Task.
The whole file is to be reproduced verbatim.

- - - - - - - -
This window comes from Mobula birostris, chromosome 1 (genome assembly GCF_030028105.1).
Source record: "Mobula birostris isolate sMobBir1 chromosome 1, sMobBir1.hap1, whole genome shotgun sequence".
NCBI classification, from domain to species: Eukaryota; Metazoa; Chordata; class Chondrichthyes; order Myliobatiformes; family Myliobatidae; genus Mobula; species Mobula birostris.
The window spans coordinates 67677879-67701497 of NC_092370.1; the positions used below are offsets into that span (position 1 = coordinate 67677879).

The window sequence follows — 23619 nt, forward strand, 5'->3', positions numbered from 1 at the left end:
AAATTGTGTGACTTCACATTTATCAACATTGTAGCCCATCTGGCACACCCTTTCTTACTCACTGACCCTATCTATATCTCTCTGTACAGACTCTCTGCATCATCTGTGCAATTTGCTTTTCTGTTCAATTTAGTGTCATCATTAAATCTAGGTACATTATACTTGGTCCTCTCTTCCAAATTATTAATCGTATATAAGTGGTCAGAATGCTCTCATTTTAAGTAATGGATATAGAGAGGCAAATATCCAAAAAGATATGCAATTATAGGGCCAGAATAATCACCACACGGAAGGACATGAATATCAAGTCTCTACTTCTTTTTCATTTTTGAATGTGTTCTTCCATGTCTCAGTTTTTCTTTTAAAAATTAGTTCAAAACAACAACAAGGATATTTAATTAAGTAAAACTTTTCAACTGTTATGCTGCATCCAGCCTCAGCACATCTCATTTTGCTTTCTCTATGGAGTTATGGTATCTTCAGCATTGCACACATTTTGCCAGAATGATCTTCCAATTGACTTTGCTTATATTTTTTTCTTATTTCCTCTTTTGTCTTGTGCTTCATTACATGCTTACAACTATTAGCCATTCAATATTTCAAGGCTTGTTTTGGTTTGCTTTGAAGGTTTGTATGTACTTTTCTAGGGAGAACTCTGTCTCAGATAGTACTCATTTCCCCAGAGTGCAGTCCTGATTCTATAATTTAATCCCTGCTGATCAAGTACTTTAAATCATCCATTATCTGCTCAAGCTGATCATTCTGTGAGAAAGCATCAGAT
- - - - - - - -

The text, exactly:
This window comes from Mobula birostris, chromosome 1 (genome assembly GCF_030028105.1).
Source record: "Mobula birostris isolate sMobBir1 chromosome 1, sMobBir1.hap1, whole genome shotgun sequence".
NCBI classification, from domain to species: Eukaryota; Metazoa; Chordata; class Chondrichthyes; order Myliobatiformes; family Myliobatidae; genus Mobula; species Mobula birostris.
The window spans coordinates 67677879-67701497 of NC_092370.1; the positions used below are offsets into that span (position 1 = coordinate 67677879).

The window sequence follows — 23619 nt, forward strand, 5'->3', positions numbered from 1 at the left end:
AAATTGTGTGACTTCACATTTATCAACATTGTAGCCCATCTGGCACACCCTTTCTTACTCACTGACCCTATCTATATCTCTCTGTACAGACTCTCTGCATCATCTGTGCAATTTGCTTTTCTGTTCAATTTAGTGTCATCATTAAATCTAGGTACATTATACTTGGTCCTCTCTTCCAAATTATTAATCGTATATAAGTGGTCAGAATGCTCTCATTTTAAGTAATGGATATAGAGAGGCAAATATCCAAAAAGATATGCAATTATAGGGCCAGAATAATCACCACACGGAAGGACATGAATATCAAGTCTCTACTTCTTTTTCATTTTTGAATGTGTTCTTCCATGTCTCAGTTTTTCTTTTAAAAATTAGTTCAAAACAACAACAAGGATATTTAATTAAGTAAAACTTTTCAACTGTTATGCTGCATCCAGCCTCAGCACATCTCATTTTGCTTTCTCTATGGAGTTATGGTATCTTCAGCATTGCACACATTTTGCCAGAATGATCTTCCAATTGACTTTGCTTATATTTTTTTCTTATTTCCTCTTTTGTCTTGTGCTTCATTACATGCTTACAACTATTAGCCATTCAATATTTCAAGGCTTGTTTTGGTTTGCTTTGAAGGTTTGTATGTACTTTTCTAGGGAGAACTCTGTCTCAGATAGTACTCATTTCCCCAGAGTGCAGTCCTGATTCTATAATTTAATCCCTGCTGATCAAGTACTTTAAATCATCCATTATCTGCTCAAGCTGATCATTCTGTGAGAAAGCATCAGAT